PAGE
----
Mary woke me the next morning by prodding me with her foot, I looked up at her healthy face but noticed her empty arms.
“Master has told me to inform you that if you do decide to live off the land, you shall get no more vittles from the kitchen.” She walked off, leaving me with no food or drink to look forward to till the next day. I spent that day hungry, as I spent every day since, rationing out my food and drink to last me through and concentrating instead on my reading and pondering. Although I didn’t know any Latin, I read those books also, guessing at sense and meaning as close as I could but coming up gibberish. Thus did I spend my years.
After the novelty of my being had vanished I lived the next few years like a stray dog permitted to live in my little part of the grounds. Most people who saw me now, saw nothing more than a scraggled cur; the rich sneered at how I had sold my humanity and the servants resented the fortune I would later receive as money for nothing.
I grew to live like a dog also. Flies and insects that took up residence in my beard and hair constantly pestered me but I was too weary of life to wash them out. I regularly patrolled the area in which I was allowed, urinating on trees to bushes to keep the foxes out. Although I lived like a dog, I did not grow cynical, instead I fell in love.
Mary was assigned to bring my food to me every morning. Each night as I went to bed I would have difficulties sleeping before falling into dreams filled with her face, nightmares where I spoke and spoke but she could not hear me. When I awoke with the birds, I lay with my eyes shut, waiting for her to knock on my table, a needlessly polite gesture for a man who’s abode only had three walls. Those meetings in real life were worse than the ones in my dreams, in my dreams she simply could not here me but in reality I was unable even to speak. I considered talking to her, if not speaking I considered scratching a message on the mud floor of my hovel but I knew I would not be able. If I broke the first commandment of my hermitage then the years I had spent alone, hungry and worthless would have no purpose or benefit.
I had a plan, or as close to a plan as my increasingly addled mind would allow. I had been counting the days internally and knew when my contract would be finished. I would stand, I would take Mary’s hand in mine, declare that I was now the owner of five-hundred pounds, that I could shave and wash and wear fine clothes and that I would like nothing better than for her to join me as a wife. We could set ourselves up in comfort and the thoughts I had been thinking all those years could provide enough copy as would maintain our wealth. I would eschew acting, gin and all wrongdoing and we could live a rich and virtuous life together.
When the day arrived, Mary was late with my food. At first I was concerned until I reasoned it out that as my contract was over, I would no longer be given the scraps from the table. I stood up, creaking with vastly aged bones and walked through the brambles and bushes and back into the formal garden I had hardly seen in the time of my incarceration. I walked confidently as I could on my overgrown toenails, frightening the gardeners and causing everyone to run from me. I opened the back door of the house and followed the sound of breakfast where I found Lord Broadfield and his family being served by Cullins the footman, Mary and other staff I had never seen. There was the sound of dropped silver knives as I entered and all mouths were agape.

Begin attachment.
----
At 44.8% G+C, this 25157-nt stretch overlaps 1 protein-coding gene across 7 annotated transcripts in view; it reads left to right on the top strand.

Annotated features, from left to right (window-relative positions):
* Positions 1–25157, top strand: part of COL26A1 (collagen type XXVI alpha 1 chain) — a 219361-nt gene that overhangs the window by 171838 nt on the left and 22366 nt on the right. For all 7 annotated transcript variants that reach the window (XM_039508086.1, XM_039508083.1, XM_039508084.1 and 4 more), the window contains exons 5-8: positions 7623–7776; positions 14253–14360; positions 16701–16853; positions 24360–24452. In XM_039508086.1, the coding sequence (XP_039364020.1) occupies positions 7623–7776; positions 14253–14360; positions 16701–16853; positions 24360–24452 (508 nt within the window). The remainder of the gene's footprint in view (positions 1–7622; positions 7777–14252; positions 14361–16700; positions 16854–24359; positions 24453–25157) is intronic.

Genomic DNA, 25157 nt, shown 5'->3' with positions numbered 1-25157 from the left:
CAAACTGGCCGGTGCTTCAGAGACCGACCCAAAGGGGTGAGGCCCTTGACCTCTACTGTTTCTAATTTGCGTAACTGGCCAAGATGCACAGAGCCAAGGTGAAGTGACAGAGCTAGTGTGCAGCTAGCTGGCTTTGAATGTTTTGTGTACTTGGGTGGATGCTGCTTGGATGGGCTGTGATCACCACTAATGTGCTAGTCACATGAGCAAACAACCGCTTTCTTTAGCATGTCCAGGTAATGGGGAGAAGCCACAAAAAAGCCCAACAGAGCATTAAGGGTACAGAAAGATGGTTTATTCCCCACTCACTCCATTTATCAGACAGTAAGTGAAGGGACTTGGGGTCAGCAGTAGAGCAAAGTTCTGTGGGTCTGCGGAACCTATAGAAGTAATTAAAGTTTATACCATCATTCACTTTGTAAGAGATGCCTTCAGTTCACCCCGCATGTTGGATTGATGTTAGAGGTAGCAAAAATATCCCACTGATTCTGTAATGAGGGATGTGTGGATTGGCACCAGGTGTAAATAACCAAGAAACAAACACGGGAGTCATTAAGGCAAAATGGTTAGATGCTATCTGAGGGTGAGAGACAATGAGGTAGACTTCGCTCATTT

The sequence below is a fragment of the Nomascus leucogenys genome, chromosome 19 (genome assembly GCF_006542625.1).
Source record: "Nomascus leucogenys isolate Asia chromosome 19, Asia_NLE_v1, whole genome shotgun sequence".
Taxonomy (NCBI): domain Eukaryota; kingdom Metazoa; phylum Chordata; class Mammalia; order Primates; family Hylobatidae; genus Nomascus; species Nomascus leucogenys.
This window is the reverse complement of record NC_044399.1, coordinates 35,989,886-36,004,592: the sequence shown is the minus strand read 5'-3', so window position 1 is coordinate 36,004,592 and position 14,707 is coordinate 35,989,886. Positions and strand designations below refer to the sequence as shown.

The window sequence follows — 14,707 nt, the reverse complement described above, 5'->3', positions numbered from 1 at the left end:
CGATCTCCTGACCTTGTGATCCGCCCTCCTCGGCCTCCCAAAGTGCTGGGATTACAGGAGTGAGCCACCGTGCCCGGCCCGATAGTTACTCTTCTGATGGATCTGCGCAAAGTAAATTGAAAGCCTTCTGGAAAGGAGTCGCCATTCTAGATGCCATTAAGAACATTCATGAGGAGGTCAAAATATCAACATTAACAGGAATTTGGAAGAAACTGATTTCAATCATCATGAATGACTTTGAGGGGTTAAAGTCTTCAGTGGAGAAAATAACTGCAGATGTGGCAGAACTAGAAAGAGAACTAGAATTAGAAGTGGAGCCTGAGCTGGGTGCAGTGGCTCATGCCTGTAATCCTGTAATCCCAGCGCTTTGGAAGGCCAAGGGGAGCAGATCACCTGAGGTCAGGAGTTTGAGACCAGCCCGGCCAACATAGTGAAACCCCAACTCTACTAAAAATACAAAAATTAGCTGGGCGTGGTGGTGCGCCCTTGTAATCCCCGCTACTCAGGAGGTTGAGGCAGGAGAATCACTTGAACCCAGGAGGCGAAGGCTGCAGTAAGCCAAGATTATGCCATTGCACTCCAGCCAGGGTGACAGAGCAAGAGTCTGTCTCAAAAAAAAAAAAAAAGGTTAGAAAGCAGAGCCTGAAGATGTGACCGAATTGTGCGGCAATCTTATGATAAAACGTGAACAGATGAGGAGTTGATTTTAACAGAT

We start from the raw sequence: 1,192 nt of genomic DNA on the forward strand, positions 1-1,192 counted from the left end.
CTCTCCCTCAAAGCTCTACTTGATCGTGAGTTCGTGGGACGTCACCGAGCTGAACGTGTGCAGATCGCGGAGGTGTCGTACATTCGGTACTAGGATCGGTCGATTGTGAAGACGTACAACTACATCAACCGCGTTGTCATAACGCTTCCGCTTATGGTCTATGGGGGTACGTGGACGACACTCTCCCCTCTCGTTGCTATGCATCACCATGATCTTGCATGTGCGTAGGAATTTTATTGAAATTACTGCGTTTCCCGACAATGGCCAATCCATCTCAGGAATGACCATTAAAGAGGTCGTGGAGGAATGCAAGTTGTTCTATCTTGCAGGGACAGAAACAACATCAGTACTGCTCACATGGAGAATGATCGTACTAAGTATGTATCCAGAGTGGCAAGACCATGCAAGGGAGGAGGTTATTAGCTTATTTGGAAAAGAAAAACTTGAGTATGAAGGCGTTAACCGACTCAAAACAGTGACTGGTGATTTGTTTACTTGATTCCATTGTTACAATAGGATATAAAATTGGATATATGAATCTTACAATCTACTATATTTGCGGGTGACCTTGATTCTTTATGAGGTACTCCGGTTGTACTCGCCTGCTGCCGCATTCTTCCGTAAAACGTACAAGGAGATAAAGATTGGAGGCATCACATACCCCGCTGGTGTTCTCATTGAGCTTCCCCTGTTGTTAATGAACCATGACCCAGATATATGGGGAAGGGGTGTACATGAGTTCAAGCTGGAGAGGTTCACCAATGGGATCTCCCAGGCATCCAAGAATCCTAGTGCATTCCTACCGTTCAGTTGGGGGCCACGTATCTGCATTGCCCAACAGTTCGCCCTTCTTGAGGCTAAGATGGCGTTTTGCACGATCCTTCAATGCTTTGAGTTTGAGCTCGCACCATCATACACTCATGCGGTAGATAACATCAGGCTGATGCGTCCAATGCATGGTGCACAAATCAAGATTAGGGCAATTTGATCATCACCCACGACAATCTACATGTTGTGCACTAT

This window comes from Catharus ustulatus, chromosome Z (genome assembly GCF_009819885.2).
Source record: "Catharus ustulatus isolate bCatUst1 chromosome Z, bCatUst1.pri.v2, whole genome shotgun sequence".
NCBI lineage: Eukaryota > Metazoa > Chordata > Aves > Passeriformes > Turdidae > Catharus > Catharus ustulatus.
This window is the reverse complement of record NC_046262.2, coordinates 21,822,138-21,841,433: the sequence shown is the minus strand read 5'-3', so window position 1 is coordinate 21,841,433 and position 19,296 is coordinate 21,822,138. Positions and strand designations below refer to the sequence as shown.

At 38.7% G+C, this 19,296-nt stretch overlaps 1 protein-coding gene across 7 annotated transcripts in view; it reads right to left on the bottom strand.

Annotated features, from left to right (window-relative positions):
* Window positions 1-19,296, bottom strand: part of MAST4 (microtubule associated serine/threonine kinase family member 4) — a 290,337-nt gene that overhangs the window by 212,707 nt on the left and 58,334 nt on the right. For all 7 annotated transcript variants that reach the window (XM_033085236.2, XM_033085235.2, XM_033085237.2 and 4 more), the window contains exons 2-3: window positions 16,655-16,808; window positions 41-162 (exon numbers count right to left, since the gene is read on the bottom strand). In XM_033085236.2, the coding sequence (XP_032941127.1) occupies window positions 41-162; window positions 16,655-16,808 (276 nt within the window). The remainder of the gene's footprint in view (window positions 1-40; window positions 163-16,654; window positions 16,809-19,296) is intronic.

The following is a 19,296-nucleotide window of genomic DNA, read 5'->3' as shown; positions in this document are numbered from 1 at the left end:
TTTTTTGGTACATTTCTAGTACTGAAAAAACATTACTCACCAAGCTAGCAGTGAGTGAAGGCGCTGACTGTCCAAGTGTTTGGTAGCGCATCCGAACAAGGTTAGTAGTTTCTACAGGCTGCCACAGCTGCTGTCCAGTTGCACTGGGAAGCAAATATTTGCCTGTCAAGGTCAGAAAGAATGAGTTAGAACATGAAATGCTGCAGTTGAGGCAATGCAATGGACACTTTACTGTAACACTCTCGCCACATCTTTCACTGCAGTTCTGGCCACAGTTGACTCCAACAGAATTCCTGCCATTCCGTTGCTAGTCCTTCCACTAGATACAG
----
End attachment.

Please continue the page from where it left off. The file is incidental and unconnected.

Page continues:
“Lord Broadfield,” I said, my voice sounding cracked and foreign. “I have served my time as you have requested. I have pondered and considered as requested and I have read the Bible umpteen times through, I request my reward, the occasion to bathe and smarten myself up and the loan of some clothes. I also request Mary’s hand in marriage, so we can live like gentlefolk on my five-hundred pounds.” I bowed a low bow to Lord Broadfield who tipped his head to me.
“Cullin’s, who is this fellow again?” he said.
“Your ornamental hermit, my Lord.”
“Oh yes, I remember, dirty man in the garden. Do you remember this agreement I had with him?”
“Yes, my Lord, were he to stay in silent hermitage for five years he would be given five-hundred pounds.”
“Oh yes. I remember, it was on April the 15th, I had won that tremendous bet on the fly racing. What is the day today?”
“April the 14th, my Lord.”
“April the 14th? So it has not indeed been five years then?”
“No, my Lord.”
“Well, what provisions were I to take if he failed his task?”
“You were to through him out as he stood.”
“Have it done.”
“With pleasure, my Lord.”
So I was cast out of the house, filthy and in nothing but my hessian sacks, left to shout my message to any that will hear me. Cold and alone, an ornamental hermit on the steps of St Paul’s in Covent Garden
HERE ENDS THE HERMIT’S STORY.